Westenbroek v. Kappa Kappa Gamma Fraternity

Docket Number23-CV-51-ABJ
Decision Date25 August 2023
PartiesJAYLYN WESTENBROEK, HANNAH HOLTMEIER, ALLISON COGHAN, GRACE CHOATE, MADELINE RAMAR, and MEGAN KOSAR, on behalf of themselves and derivatively on behalf of KAPPA KAPPA GAMMA FRATERNITY, Plaintiffs, v. KAPPA KAPPA GAMMA FRATERNITY, an Ohio non-profit corporation, as a Nominal Defendant and as a Direct Defendant, MARY PAT ROONEY, President of the Fraternity Council of KAPPA KAPPA GAMMA FRATERNITY, in her official capacity, KAPPA KAPPA GAMMA BUILDING CO., a Wyoming non-profit corporation, and ARTEMIS LANGFORD, Defendants.
CourtU.S. District Court — District of Wyoming


Alan B. Johnson, United States District Judge

THIS MATTER comes before the Court following Defendants' Kappa Kappa Gamma Fraternity, an Ohio non-profit corporation ("KKG", "Kappa Kappa Gamma", or "Kappa"), Mary Pat Rooney, President of the Fraternity Council of Kappa Kappa Gamma Fraternity ("Rooney"), and Kappa Kappa Gamma Building Co., a Wyoming non-profit corporation ("KKG Building Co.") (collectively, "Defendants") Motion to Dismiss, filed on June 20,2023. ECF No. 19. Pursuant to Fed.R.Civ.P. 12(b)(1), (2), and (6), Defendants move to dismiss Plaintiffs', Jaylyn Westenbroek, Hannah Holtmeier, Allison Coghan, Grace Choate, Madeline Ramar, and Megan Kosar (collectively, "Plaintiffs"), First Amended Verified Member Derivative Complaint for Breach of Fiduciary Duties ("Complaint") (ECF No. 6), due to lacking subject matter jurisdiction over KKG Building Co., lacking personal jurisdiction over Rooney, and Plaintiffs' failure to state a claim upon which relief can be granted. ECF Nos. 19, at 2; 20.

Having reviewed the filings, the applicable law, and being otherwise fully advised, the Court GRANTS Defendants' Motion to Dismiss (ECF No. 19) and DISMISSES, WITHOUT PREJUDICE, Plaintiffs' Complaint (ECF No. 6).

Separately, the Court DISMISSES AS MOOT Defendant's, Artemis Langford ("Langford"), Motion to Dismiss with Prejudice ("Langford's Motion to Dismiss") (ECF No. 22), filed on June 20, 2023.


Embittered by their chapter's admission of Artemis Langford, a transgender woman, six KKG sisters at the University of Wyoming sue their national sorority and its president. Plaintiffs, framing the case as one of first impression, ask the Court to, inter alia, void their sorority sister's admission, find that KKG's President violated her fiduciary obligations by betraying KKG's bylaws, and prevent other transgender women from joining KKG nationwide. A "woman", say Plaintiffs, is not a transgender woman. Unadorned, this case condenses to this: who decides whether Langford is a Kappa Kappa Gamma sister? Though given the opportunity to vote this past fall, not the six Plaintiffs. Not KKG's Fraternity Council. Not even this federal Court. The University of Wyoming chapter voted to admit - and, more broadly, a sorority of hundreds of thousands approved - Langford. With its inquiry beginning and ending there, the Court will not define "woman" today. The delegate of a private, voluntary organization interpreted "woman", otherwise undefined in the nonprofit's bylaws, expansively; this Judge may not invade Kappa Kappa Gamma's freedom of expressive association and inject the circumscribed definition Plaintiffs urge. Holding that Plaintiffs fail to plausibly allege their derivative, breach of contract, tortious interference, and direct claims, the Court dismisses, without prejudice, Plaintiffs' causes of action. This Court outlines the case's posture,[1] its standard of review, and its disposition in the pages that follow.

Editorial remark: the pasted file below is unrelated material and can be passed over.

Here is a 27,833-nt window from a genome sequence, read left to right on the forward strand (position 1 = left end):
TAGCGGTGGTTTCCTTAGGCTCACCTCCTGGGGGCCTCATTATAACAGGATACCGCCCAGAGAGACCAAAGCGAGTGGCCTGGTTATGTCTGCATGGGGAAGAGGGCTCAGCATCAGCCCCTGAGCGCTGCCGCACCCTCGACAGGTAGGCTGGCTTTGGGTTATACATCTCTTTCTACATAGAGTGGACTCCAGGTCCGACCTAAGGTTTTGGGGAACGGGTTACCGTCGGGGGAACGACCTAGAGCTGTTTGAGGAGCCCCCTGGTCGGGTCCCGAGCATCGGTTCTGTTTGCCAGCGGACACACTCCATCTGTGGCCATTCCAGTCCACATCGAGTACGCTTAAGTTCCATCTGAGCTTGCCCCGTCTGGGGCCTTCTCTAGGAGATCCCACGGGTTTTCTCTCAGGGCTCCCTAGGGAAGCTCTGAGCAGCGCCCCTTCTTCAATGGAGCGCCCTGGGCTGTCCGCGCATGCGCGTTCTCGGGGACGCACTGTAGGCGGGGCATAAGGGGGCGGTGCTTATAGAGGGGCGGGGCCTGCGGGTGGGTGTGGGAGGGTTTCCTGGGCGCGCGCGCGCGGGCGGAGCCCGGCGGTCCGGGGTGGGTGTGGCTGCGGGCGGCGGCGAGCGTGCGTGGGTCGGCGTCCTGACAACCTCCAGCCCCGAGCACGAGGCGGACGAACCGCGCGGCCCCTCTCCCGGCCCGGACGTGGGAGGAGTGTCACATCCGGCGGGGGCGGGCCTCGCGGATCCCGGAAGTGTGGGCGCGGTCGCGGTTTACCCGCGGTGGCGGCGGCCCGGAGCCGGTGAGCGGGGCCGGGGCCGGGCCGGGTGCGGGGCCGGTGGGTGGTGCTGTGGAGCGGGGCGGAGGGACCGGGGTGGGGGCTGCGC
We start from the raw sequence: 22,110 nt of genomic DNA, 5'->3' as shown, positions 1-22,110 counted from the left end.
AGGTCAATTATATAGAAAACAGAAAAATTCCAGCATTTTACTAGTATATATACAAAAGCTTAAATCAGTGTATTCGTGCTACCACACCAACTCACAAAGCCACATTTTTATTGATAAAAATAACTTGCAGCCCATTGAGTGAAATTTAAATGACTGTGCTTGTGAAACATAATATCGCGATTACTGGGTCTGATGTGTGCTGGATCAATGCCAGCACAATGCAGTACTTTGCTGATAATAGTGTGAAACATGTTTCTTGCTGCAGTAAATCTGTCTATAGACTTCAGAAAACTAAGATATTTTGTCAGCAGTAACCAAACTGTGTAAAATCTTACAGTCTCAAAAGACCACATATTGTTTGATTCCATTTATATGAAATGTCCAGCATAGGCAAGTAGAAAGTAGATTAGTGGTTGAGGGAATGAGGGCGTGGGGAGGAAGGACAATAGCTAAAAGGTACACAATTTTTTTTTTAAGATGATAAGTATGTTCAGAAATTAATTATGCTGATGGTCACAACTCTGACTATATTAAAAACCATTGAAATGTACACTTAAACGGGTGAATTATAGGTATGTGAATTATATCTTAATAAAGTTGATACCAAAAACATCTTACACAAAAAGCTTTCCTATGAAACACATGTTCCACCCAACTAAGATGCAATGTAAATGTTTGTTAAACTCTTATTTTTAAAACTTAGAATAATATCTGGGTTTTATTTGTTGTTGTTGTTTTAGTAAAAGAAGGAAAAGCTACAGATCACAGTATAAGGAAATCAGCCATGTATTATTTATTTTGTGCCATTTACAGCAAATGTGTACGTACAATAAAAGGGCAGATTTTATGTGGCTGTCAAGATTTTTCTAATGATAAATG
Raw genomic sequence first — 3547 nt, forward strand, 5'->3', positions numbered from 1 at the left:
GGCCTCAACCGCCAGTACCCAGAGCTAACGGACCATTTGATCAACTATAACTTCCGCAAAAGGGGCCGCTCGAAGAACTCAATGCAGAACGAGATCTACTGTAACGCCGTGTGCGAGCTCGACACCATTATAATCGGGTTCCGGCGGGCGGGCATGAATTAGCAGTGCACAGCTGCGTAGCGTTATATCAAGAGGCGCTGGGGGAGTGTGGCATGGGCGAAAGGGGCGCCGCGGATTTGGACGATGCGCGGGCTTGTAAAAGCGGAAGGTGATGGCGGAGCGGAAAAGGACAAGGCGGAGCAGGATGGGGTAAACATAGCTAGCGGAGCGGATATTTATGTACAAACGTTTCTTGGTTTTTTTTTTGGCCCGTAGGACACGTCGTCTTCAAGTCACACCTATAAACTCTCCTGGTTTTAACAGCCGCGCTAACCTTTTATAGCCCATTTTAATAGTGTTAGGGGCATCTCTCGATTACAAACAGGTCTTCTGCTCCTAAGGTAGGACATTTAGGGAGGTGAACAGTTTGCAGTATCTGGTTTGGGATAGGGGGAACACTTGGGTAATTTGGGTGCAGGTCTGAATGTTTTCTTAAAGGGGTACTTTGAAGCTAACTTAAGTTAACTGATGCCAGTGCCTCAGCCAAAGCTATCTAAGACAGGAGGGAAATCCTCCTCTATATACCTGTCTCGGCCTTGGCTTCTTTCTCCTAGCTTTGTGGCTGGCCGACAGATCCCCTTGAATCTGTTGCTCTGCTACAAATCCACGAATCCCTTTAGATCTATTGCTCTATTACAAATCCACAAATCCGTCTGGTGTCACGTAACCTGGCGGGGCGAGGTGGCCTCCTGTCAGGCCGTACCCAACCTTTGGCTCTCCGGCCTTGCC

Founded in 1870, Kappa Kappa Gamma is a non-profit organization based in Dublin, Ohio. ECF Nos. 6, ¶¶ 21, 25, 28; 6-1, at 49,55-56.[2] Today, KKG spans 140 college campuses and boasts 210,000 living alumnae. ECF No. 6, ¶ 26. Of note are policies from KKG's national headquarters and the University of Wyoming's KKG chapter; bear with me as I summarize both. Broadly, KKG's "purposes", inter alia, are:

A. To unite women, through membership, in a close bond of friendship, seeking to instill in them a spirit of mutual love and helpfulness, to the end that each member and the Fraternity-at-large[3] may attain social, moral, and intellectual excellence;
B. To establish chapters at various colleges and universities, provide for the proper organization, installation, and operation, with each chapter having the right and responsibility to select members of its choice in accordance with Fraternity standards and procedures[.]

ECF No. 6-1, at 52 (emphasis added). KKG has Bylaws ("bylaws"), Standing Rules[4] and Fraternity Policies. ECF Nos. 6, ¶ 53; 6-1, at 2-30, 109-38, 140-61. While the KKG bylaws state that "[a] new member shall be a woman", no bylaw defines "woman". ECF No. 6-1, at 6.[5]